Not Just a Pretty Face: Intelligence Perceived in Males and Not Females

male face


A study at Charles University, Prague, has found that individuals can accurately assess the intelligence levels of men but are unable to accurately detect the same trait in women.

The human face is complex and able to communicate the nature of our sex, health, ethnicity, social rank, attractiveness, political affiliation, and now even the intelligence of the bearer is up for reckoning –  but only if they are male.

According to research, human beings have the most well-developed facial structures. In terms of communication, no other mammalian species can match the expressive function of the human face.

Male and female faces

Researchers used static facial photographs of 40 men and 40 women to test the relationship between measured IQ, perceived intelligence, and facial shape.

Men and women were both able to evaluate the intelligence of men by viewing their facial shape but were both unable to detect the same trait in women.

Researchers used geometric morphometrics – meaning form and measure, the qualitative measurement of form – to determine the facial traits associated with the perception of intelligence, as well as those features that are aligned with actual intelligence, as measured by IQ testing.


Facial signs of intelligence

According to the findings, faces perceived as highly intelligent are:

  •  more prolonged
  • have a broader distance between the eyes
  • a larger nose
  • a slight upturn to the corners of the mouth
  • a sharper, pointing, less rounded chin.


Facial signs of lower intelligence

The perception of lower intelligence is associated with the following traits:

  • broader, more rounded faces
  • eyes closer to each other
  • shorter nose
  • declining corners of the mouth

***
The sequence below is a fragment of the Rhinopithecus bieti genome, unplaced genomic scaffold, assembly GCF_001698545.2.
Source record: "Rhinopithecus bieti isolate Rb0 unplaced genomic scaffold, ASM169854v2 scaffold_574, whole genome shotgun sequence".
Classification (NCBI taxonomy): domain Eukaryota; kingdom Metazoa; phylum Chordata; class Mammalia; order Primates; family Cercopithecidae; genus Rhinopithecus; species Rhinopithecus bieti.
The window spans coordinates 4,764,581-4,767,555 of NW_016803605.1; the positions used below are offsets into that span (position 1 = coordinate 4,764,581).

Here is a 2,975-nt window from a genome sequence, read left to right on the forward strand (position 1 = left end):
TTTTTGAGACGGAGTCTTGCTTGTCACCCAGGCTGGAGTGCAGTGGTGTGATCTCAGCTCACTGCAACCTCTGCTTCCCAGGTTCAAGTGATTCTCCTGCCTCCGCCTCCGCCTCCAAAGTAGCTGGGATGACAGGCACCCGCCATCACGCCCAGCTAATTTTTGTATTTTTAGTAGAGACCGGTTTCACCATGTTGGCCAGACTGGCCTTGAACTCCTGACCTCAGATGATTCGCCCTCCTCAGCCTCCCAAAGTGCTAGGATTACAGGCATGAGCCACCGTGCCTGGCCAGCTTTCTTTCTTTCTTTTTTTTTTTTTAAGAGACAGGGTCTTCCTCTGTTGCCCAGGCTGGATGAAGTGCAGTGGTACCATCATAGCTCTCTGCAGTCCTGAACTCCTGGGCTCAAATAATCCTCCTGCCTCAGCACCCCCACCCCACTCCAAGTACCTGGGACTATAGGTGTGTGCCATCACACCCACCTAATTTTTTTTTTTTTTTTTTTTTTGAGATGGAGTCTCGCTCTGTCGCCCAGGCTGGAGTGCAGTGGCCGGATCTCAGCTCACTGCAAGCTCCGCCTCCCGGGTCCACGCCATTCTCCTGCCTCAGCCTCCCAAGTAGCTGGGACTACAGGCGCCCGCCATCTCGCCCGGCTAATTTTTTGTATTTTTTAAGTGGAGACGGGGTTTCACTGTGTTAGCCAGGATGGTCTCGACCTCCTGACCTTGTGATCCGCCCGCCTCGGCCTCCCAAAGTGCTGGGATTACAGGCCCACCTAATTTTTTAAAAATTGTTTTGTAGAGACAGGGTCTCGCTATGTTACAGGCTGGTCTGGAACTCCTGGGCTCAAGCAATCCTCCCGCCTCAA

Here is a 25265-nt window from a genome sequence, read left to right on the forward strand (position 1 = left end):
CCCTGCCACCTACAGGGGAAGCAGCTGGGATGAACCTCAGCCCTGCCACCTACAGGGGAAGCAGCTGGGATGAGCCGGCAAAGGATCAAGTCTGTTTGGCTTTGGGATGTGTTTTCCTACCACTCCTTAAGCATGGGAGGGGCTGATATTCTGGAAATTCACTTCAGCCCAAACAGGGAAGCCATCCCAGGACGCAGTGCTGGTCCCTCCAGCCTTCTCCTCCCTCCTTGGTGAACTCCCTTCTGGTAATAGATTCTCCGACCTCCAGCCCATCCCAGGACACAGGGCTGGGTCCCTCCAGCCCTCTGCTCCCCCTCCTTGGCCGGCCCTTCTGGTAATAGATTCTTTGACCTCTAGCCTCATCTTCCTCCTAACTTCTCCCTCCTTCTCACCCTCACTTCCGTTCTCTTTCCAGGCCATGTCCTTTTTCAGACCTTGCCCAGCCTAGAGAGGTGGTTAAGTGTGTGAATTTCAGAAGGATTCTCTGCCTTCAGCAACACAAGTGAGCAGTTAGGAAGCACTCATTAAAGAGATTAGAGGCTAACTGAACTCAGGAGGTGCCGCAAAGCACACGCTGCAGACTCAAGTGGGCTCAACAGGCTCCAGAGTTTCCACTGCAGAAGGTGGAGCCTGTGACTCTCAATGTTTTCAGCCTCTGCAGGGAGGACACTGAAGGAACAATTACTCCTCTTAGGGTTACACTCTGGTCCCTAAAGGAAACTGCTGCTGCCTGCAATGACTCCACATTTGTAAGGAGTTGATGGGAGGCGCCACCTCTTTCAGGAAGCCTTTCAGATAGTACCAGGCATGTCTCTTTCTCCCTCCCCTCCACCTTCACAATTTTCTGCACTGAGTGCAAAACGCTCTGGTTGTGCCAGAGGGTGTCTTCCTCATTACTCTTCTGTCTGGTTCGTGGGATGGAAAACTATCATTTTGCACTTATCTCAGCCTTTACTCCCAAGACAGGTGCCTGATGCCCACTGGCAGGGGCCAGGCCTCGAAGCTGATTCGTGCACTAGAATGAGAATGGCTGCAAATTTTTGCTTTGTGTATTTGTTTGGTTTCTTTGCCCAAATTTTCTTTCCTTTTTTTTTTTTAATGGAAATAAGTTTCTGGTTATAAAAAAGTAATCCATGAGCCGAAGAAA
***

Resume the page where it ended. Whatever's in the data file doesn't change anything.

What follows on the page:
• a rounded and massive chin


The ability to ‘read’ and ‘assess’ individuals intelligence is present in every day social interactions and, according to the researchers, has important evolutionary consequences.



A perceiver can accurately estimate the real intelligence of men but not women when viewing photographs of faces. However, the facial clues that indicate intelligence in males do not act as reliable indicators for actual IQ. The clues were only indicators of PERCEIVED intelligence, and not actual intelligence.  A researcher commented:

“This means that our raters accurately assessed intelligence from faces of men based on visual cues that simply are not explicable from shape variability in men’s faces,”


Why does perceived intelligence reflect measured intelligence in men but not women?

Three reasons were considered for the discrepancy between perceiving male and female intelligence:


  • One possible explanation is that cues of higher intelligence are sexually dimorphic (different in men and women) and are thus apparent only in men’s faces, e.g. due to some genetic and developmental association to sex steroid hormonal agents during puberty.
  • Another option is that women are pervasively judged according to their attractiveness. The strong halo effect of attractiveness may thus prevent an accurate assessment of the intelligence of women.
  • The third possible explanation is that facial indicators of intelligence are signals rather than cues and that the honest signalling of intelligence is adaptive for men but not for women.


The correlation between these geometric traits and perceived attractiveness suggests there is an intelligence stereotype.

“These faces of supposed high and low intelligence probably represent nothing more than a cultural stereotype because these morphological traits do not correlate with the real intelligence of the subjects,” the researchers said.
Plos One: Perceived Intelligence Is Associated with Measured Intelligence in Men but Not Women